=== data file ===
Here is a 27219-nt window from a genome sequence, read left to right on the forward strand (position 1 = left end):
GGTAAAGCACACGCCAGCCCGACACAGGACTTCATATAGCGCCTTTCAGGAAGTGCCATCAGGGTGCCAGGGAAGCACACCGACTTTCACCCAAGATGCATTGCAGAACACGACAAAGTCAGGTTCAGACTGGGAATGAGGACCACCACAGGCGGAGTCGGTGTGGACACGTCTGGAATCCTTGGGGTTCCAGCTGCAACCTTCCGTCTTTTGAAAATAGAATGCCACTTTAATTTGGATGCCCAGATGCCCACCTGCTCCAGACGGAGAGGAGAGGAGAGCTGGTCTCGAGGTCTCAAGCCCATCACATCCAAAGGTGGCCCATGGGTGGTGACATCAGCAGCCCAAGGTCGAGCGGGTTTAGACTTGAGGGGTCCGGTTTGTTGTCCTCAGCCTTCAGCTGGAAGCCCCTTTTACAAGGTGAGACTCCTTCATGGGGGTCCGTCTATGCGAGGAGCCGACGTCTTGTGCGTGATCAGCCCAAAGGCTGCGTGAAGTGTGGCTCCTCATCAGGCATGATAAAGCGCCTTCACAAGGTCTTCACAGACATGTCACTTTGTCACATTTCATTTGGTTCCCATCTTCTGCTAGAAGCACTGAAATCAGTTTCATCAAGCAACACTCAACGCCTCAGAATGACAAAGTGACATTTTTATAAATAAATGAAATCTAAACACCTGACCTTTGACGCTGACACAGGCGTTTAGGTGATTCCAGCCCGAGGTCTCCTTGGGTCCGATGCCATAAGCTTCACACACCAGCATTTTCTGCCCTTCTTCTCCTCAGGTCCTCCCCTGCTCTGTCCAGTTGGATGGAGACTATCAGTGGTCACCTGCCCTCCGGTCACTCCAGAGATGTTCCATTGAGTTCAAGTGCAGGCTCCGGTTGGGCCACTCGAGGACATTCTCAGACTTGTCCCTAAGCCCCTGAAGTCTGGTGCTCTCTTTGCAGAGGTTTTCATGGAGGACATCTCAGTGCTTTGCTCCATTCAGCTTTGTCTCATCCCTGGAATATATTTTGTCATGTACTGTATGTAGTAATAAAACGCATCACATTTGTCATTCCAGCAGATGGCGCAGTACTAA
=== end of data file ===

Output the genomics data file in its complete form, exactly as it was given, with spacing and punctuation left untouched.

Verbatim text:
Here is a 27219-nt window from a genome sequence, read left to right on the forward strand (position 1 = left end):
GGTAAAGCACACGCCAGCCCGACACAGGACTTCATATAGCGCCTTTCAGGAAGTGCCATCAGGGTGCCAGGGAAGCACACCGACTTTCACCCAAGATGCATTGCAGAACACGACAAAGTCAGGTTCAGACTGGGAATGAGGACCACCACAGGCGGAGTCGGTGTGGACACGTCTGGAATCCTTGGGGTTCCAGCTGCAACCTTCCGTCTTTTGAAAATAGAATGCCACTTTAATTTGGATGCCCAGATGCCCACCTGCTCCAGACGGAGAGGAGAGGAGAGCTGGTCTCGAGGTCTCAAGCCCATCACATCCAAAGGTGGCCCATGGGTGGTGACATCAGCAGCCCAAGGTCGAGCGGGTTTAGACTTGAGGGGTCCGGTTTGTTGTCCTCAGCCTTCAGCTGGAAGCCCCTTTTACAAGGTGAGACTCCTTCATGGGGGTCCGTCTATGCGAGGAGCCGACGTCTTGTGCGTGATCAGCCCAAAGGCTGCGTGAAGTGTGGCTCCTCATCAGGCATGATAAAGCGCCTTCACAAGGTCTTCACAGACATGTCACTTTGTCACATTTCATTTGGTTCCCATCTTCTGCTAGAAGCACTGAAATCAGTTTCATCAAGCAACACTCAACGCCTCAGAATGACAAAGTGACATTTTTATAAATAAATGAAATCTAAACACCTGACCTTTGACGCTGACACAGGCGTTTAGGTGATTCCAGCCCGAGGTCTCCTTGGGTCCGATGCCATAAGCTTCACACACCAGCATTTTCTGCCCTTCTTCTCCTCAGGTCCTCCCCTGCTCTGTCCAGTTGGATGGAGACTATCAGTGGTCACCTGCCCTCCGGTCACTCCAGAGATGTTCCATTGAGTTCAAGTGCAGGCTCCGGTTGGGCCACTCGAGGACATTCTCAGACTTGTCCCTAAGCCCCTGAAGTCTGGTGCTCTCTTTGCAGAGGTTTTCATGGAGGACATCTCAGTGCTTTGCTCCATTCAGCTTTGTCTCATCCCTGGAATATATTTTGTCATGTACTGTATGTAGTAATAAAACGCATCACATTTGTCATTCCAGCAGATGGCGCAGTACTAA